2013 campaign[edit]

On October 10, 2012, COMELEC announced that AKB (along with 12 other parties) was disqualified from running in the 2013 party-list election by a unanimous 6–0 vote of commission members. The commission cited the party's failure to represent a specific sector of society, a requirement for parties fielding candidates under the sectoral representation (party list) system.[7] AKB Representative Alfredo Garbin Jr. expressed surprise at the decision.[8] On November 13, 2012, the Supreme Court granted a petition filed by AKB to forestall COMELEC acting on its decision.[9]

Electoral performance[edit]

Election Votes  % Seats
2010[10] 1,058,691 5.20% 3
2013 763,103 2.67% 2

Results in the Bicol Region[edit]

AKB was the party-list with the most number of votes in the Bicol Region; in most regions, the party with the second-highest number of votes won with less than 10% of the vote, except in Masbate, where the Alliance of Bicolnon Party won 14.80% of the vote.

Election Albay Camarines Norte Camarines Sur Catanduanes Masbate Sorsogon Total Bicol Total Philippines
2010 342,784 (69.85%) 361,397 (62.02%) 41,825 (40.38%) 65,495 (32.81%) 151,121 (56.56%) 962,622 (46.07%) 1,058,691 (5.20%)
  • Note: Percentages in the provincial and national level are from valid votes; in the regional level, they are for all votes cast. Camarines Norte provincial results are unavailable, but they are included in the national tally.

Representatives to Congress[edit]

Period 1st Representative 2nd Representative 3rd Representative
15th Congress
Christopher Co Rodel Batocabe Alfredo Garbin, Jr.
16th Congress
Christopher Co Rodel Batocabe N/A


  1. ^ a b c Villegas, Ron (2010-05-29). "Ako Bikol: from obscurity to party-list dominance". Philippine Online Chronicles. Retrieved 2013-01-01.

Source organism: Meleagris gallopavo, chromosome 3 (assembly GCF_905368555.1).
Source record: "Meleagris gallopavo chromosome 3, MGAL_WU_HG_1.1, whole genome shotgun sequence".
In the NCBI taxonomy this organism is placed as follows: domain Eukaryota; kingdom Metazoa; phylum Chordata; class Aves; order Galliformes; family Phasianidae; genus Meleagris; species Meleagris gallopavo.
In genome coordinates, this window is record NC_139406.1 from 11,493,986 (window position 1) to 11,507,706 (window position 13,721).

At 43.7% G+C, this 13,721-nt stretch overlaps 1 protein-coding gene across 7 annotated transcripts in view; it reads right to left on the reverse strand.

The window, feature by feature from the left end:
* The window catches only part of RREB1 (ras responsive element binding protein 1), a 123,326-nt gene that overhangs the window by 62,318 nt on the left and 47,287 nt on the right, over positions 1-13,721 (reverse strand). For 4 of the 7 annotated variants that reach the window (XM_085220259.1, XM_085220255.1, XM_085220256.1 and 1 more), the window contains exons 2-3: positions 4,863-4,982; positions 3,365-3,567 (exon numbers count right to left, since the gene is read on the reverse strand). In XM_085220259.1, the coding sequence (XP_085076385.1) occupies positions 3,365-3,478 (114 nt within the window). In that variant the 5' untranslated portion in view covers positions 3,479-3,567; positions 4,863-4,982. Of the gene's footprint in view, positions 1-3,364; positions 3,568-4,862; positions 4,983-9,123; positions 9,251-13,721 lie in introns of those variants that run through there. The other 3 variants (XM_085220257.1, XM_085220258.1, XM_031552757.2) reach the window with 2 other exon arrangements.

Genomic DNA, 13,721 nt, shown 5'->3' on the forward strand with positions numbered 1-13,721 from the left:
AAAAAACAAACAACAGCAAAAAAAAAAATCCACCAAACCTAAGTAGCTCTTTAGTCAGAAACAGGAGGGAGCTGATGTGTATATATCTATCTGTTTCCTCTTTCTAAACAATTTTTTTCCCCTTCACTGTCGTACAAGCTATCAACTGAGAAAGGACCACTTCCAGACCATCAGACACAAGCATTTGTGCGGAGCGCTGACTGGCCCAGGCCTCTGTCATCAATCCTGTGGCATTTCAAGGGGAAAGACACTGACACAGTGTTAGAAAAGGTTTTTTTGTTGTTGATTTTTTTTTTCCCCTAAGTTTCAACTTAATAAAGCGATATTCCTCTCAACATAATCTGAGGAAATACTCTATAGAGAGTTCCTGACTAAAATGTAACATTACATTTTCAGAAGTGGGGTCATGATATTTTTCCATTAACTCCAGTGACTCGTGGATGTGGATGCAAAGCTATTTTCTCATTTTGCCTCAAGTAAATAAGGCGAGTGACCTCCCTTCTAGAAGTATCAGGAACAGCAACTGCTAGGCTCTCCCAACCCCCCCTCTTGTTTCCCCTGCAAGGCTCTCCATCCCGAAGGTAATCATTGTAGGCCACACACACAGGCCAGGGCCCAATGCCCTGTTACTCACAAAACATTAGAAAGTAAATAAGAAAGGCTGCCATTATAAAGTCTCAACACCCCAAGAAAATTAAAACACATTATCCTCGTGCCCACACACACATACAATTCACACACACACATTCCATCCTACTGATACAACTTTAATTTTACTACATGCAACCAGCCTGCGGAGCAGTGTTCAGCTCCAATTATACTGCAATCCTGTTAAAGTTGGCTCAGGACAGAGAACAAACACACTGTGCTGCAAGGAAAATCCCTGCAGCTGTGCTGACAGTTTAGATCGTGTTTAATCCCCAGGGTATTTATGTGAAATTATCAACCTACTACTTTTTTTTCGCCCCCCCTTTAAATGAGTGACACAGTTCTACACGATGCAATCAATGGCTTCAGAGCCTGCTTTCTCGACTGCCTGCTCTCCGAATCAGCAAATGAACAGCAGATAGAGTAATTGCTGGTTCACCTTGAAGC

2. ^ Balane, Lilita (2010-05-07). "AkoBicol tops SWS party list survey". Newsbreak. Retrieved 2013-01-01. 
  3. ^ Balane, Lilita (2010-05-27). "Disqualification filed vs party list frontrunner". Newsbreak. Retrieved 2013-01-01. 
  4. ^ Raymund F. Antonio; Leslie Ann G. Aquino (2010-05-31). "27 party-list groups proclaimed". Manila Bulletin. Retrieved 2013-01-01. 
  5. ^ "Comelec dismisses petition vs AKO Bicol Party-list". Manila Bulletin. 2010-07-28. Retrieved 2013-01-01. 
  6. ^ Crisostomo, Shiela (2010-07-29). "Comelec dismisses petition vs Ako Bicol". Retrieved 2013-02-09. 
  7. ^ Reyes, Fat (2012-10-10). "Comelec disqualifies Ako Bikol Party-list, 12 others for 2013 polls". Philippine Daily Inquirer. Retrieved 2013-01-18. 
  8. ^ Esmaquel, Paterno II (2012-10-10). "Comelec disqualifies top party-list group". Rappler. Retrieved 2013-01-01. 
  9. ^ Romero, Purple (2012-11-13). "SC stops disqualification of Ako Bicol, 3 others". Rappler. Retrieved 2013-01-01. 
  10. ^ "NATIONAL CANVASS REPORT NO. 10: PARTYLIST - (Page 1) by Ranked". Commission on Elections (Philippines). 2012-04-20. Retrieved 2013-02-09.